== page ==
I really liked the RPG elements of Star Renegades, which were more accessible to me than the twitch shooting or action-based hack and slash of other rogue-lite. That, coupled with the catchy music, snappy dialogue, and striking pixel visuals, made every run entertaining and made every crushing defeat a little easier to stomach. The developers also seem keen on continuing support for the game, so I'm excited to see how the game will expand down the line.
What I didn't love about Star Renegades
Star Renegades can be completed in a few hours, but its crushing difficulty, even on easier settings, means that there's a chance that you'll be seeing a lot of the same characters and boss types over and over again. The repetition starts to set in when you've destroyed the same set of Imperium droids for the umpteenth time. You can fast forward through encounters, but there's no incentive to skip over fights. Despite the odds, Star Renegades still manages to sneak the old-school RPG grind into the mix, which doesn't always sit well after being beaten within an inch of my life after a tough enemy encounter.
The repetition starts to set in when you've destroyed the same set of Imperium droids for the umpteenth time.
That's the issue with most rogue-lite games, and that's evident here. While other rogue-lite like Hades egg the player on with story and character development, there's no meaningful progress made in the story department with each new dimension, aside from the changed color palette. So your rebels feel mostly like pawns in a chess game rather than fully fleshed-out characters.
Star Renegades does a good job at explaining its combat system, which is somewhat daunting at first, but once you get the core mechanics down, it doesn't get much deeper. Encounters start to feel similar, and you start to realize that Star Renegades doesn't necessarily have the depth that the games it pulls inspiration from do. It's definitely not a bad thing, but aside from the RPG coating, you're looking at a lot of familiar rogue-lite territory.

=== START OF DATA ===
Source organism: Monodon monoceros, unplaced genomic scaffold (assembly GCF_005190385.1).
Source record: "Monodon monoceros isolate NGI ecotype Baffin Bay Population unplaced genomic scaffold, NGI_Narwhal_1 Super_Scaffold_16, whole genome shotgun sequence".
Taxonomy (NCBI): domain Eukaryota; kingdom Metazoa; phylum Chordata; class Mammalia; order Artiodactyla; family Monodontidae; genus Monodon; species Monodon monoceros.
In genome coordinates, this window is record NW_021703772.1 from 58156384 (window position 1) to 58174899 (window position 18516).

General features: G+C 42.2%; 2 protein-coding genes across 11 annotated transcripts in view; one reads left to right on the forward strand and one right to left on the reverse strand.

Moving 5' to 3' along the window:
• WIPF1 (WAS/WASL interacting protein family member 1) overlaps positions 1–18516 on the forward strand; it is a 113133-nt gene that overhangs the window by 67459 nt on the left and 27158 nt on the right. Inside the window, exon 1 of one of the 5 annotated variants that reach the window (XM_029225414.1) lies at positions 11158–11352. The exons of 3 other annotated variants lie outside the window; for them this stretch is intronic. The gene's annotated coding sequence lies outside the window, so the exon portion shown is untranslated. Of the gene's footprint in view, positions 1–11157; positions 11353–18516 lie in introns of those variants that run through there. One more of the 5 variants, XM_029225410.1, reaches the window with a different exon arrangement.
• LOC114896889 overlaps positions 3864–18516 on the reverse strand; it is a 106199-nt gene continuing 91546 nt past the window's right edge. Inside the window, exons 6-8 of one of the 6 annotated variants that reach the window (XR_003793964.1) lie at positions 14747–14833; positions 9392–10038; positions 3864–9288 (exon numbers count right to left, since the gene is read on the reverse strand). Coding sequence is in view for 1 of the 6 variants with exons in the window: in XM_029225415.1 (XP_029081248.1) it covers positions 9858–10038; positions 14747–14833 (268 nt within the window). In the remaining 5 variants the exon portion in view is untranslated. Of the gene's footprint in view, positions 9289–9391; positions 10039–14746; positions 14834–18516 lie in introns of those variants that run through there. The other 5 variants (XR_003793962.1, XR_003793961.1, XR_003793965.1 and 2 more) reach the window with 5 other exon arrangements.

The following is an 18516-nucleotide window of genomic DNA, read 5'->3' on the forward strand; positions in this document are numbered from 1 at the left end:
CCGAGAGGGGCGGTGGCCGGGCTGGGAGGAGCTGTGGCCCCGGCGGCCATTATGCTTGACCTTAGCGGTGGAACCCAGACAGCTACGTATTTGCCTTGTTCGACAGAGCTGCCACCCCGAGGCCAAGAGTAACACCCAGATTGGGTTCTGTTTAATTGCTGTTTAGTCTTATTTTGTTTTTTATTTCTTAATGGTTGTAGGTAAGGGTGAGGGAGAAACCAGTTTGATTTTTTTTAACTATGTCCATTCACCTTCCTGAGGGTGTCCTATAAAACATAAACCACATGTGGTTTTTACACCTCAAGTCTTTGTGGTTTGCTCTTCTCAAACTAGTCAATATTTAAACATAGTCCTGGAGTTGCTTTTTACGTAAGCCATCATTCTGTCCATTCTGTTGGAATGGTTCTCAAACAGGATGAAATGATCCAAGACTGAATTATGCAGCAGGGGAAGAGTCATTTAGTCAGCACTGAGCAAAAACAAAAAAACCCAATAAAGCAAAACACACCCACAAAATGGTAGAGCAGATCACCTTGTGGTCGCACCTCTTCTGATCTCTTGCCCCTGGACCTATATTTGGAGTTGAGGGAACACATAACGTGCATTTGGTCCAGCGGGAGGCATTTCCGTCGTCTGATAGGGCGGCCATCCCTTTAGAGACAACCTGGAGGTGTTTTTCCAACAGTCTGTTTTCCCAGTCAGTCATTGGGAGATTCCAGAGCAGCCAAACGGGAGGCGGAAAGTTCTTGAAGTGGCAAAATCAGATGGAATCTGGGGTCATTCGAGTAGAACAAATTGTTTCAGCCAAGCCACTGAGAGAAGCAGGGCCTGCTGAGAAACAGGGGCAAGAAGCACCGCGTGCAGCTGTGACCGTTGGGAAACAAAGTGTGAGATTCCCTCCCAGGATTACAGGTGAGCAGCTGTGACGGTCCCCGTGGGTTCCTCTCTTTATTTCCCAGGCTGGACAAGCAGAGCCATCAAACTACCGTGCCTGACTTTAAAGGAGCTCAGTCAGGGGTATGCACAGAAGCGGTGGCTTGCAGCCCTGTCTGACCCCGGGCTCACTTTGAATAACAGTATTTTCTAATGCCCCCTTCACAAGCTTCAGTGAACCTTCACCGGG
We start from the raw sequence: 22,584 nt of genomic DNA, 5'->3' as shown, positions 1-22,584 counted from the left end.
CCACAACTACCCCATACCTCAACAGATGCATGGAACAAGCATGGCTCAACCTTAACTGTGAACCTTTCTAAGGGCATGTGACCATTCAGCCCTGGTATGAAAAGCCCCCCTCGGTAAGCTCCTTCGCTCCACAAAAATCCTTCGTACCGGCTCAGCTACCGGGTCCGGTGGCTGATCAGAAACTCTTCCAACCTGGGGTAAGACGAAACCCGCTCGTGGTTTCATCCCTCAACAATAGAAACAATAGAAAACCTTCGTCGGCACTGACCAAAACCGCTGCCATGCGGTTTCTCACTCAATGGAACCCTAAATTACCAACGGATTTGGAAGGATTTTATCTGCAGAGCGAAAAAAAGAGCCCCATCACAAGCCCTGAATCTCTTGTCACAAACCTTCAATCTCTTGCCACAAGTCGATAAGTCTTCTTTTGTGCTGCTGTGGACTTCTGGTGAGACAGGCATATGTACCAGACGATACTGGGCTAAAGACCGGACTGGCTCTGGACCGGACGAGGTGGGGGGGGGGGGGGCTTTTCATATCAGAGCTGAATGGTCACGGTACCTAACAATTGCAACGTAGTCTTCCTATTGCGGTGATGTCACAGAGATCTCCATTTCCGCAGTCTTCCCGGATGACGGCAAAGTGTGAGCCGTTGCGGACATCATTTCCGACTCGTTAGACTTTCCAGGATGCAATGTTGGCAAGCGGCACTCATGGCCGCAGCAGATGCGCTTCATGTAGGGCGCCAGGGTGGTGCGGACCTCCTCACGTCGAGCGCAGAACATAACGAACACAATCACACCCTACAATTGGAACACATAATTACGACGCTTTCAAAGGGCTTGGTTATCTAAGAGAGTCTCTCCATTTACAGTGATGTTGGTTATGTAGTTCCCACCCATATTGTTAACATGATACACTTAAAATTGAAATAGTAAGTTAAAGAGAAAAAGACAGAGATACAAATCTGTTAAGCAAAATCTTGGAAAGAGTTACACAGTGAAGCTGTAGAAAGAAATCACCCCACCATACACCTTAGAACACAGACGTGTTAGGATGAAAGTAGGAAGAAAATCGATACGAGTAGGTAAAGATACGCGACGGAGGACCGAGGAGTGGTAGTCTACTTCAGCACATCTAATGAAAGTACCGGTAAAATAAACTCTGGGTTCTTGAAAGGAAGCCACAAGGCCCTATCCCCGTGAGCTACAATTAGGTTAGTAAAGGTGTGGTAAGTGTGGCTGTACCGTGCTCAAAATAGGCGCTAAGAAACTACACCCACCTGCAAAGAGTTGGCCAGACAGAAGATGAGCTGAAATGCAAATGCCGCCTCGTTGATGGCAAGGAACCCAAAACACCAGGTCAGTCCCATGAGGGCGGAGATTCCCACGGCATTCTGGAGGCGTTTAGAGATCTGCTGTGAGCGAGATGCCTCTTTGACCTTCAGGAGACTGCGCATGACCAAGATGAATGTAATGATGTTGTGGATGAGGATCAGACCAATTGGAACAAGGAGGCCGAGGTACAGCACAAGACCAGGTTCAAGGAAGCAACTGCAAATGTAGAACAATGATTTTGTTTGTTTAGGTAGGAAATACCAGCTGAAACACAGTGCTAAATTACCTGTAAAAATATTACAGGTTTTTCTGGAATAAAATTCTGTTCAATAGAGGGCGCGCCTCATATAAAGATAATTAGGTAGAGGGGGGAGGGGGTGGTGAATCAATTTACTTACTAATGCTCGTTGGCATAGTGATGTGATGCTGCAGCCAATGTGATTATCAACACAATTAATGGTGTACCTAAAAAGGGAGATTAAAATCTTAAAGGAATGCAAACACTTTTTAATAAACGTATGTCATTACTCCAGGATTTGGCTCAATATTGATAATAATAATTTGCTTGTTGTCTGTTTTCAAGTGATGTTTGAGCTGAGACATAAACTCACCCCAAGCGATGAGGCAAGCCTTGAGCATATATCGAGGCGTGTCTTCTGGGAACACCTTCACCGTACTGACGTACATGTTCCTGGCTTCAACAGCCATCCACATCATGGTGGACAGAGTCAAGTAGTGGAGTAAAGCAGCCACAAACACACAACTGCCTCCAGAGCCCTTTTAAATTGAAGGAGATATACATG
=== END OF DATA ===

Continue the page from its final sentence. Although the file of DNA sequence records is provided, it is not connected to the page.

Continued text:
Is Star Renegades worth the download?
Star Renegades will be very familiar to RPG fans, fans of rogue-lite, and indie games in general. The dialogue, visuals, and combat are fun and compelling enough to hold my attention a couple of dozen runs. The progression is purely logistical, however, so fans who enjoy uncovering lore in these type of games will come away empty-handed. While Star Renegades doesn't do much new, what it does, it does well. It's one of the better games in the rogue-lite genre and is a great entry point for those interested in the genre, but not the fast-paced action gameplay the genre is normally served with.
Star Renegades is a fun tactical RPG with a healthy dose of rogue-lite sensibilities. It's visually appealing, the gameplay is tight, and the dialogue is witty. It just doesn't do much different — but then again, it doesn't really have to. As it stands, Star Renegades shines like many other roguelites do. It combines multiple genres to make a cocktail that's easy to drink and hard to finish.